Ron Shelton, White Men Can’t Jump, 1992, 35 mm, color, sound, 118 minutes.

IN A STORM-TOSSED MODERN WORLD, Wesley Snipes’s Twitter feed is an island of calm. It’s heavy on nostalgia—with production photographs from the set of White Men Can’t Jump (1992), for example—and rather profound conversation prompts (“At what age did you realize the world you live in was not your friend?”), as well as ice-cold troll executions and sage declarations that merge the Afrocentric and humanist, a typical sampling being: “Every ethnicity is absolutely beautiful and worthy. I’m simply reminding my brothers and sisters WE ARE OF ROYALTY.” He seems like he’s in a good headspace, which is an odd thing to say about an actor who you’ve never met, but dammit, I’ve always wanted the best for Wesley Snipes, who embodies a rare combination of traits: an imperious and, yes, royal gravity, and an irresistible common-man likeability.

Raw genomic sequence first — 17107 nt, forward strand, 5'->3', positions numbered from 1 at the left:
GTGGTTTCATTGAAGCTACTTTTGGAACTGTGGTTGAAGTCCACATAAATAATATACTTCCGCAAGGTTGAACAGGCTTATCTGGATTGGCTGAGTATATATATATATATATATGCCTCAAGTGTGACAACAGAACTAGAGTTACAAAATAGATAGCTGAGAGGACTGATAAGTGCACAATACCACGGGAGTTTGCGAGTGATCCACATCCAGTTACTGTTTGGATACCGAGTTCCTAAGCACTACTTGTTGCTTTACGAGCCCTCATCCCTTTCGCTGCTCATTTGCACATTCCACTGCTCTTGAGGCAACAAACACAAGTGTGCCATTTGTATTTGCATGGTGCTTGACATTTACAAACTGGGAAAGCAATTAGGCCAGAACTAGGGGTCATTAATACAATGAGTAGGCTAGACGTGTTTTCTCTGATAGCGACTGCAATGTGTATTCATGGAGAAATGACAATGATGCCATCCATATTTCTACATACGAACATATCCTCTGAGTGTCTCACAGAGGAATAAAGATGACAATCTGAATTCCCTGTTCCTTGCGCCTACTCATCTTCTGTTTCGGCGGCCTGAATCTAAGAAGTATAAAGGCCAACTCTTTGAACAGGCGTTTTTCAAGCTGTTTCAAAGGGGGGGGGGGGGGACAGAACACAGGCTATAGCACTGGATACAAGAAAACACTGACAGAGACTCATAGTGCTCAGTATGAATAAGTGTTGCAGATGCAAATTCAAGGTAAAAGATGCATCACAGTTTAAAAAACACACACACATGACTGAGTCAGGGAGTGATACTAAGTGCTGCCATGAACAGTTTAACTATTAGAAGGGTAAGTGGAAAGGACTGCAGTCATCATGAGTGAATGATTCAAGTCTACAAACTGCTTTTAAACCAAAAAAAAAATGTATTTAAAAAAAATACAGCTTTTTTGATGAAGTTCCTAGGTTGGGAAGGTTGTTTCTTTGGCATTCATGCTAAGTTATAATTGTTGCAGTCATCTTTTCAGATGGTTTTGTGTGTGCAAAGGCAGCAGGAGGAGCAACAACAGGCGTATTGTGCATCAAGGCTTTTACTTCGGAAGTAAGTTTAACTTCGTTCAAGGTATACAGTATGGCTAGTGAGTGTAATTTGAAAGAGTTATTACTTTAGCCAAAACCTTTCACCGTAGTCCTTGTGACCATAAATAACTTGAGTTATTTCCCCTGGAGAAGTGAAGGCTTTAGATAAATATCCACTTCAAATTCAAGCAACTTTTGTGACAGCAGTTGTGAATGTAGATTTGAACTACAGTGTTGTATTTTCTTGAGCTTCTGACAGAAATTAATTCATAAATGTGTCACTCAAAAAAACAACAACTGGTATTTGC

Snipes is the subject of an eleven-film career overview at BAMcinématek, for which no excuse is necessary, though it can be explained as a homecoming for the onetime resident of Fort Greene, Brooklyn, or as a birthday party, celebrating the twenty-fifth anniversary of the release of White Men Can’t Jump. Written and directed by Ron Shelton, the don of sports films, the film stars Snipes as gravity-defiant Los Angeles streetballer Sidney Deane, florid in his play and his trash talk, who sets up a lucrative pickup game hustle with Woody Harrelson’s Billy Hoyle, who opponents assume can’t ball because, well, he looks like Woody Harrelson. A peerless crowd-pleaser with a persistent downbeat undertone and a democratic spirit that doesn’t see fit to sidestep interracial jibing and ball-busting, it’s a beautiful bit of pop moviemaking. As the most across-the-board nightmarish presidential election in memory was getting well underway last summer, it took a rewatch to remind me that I usually dig this country.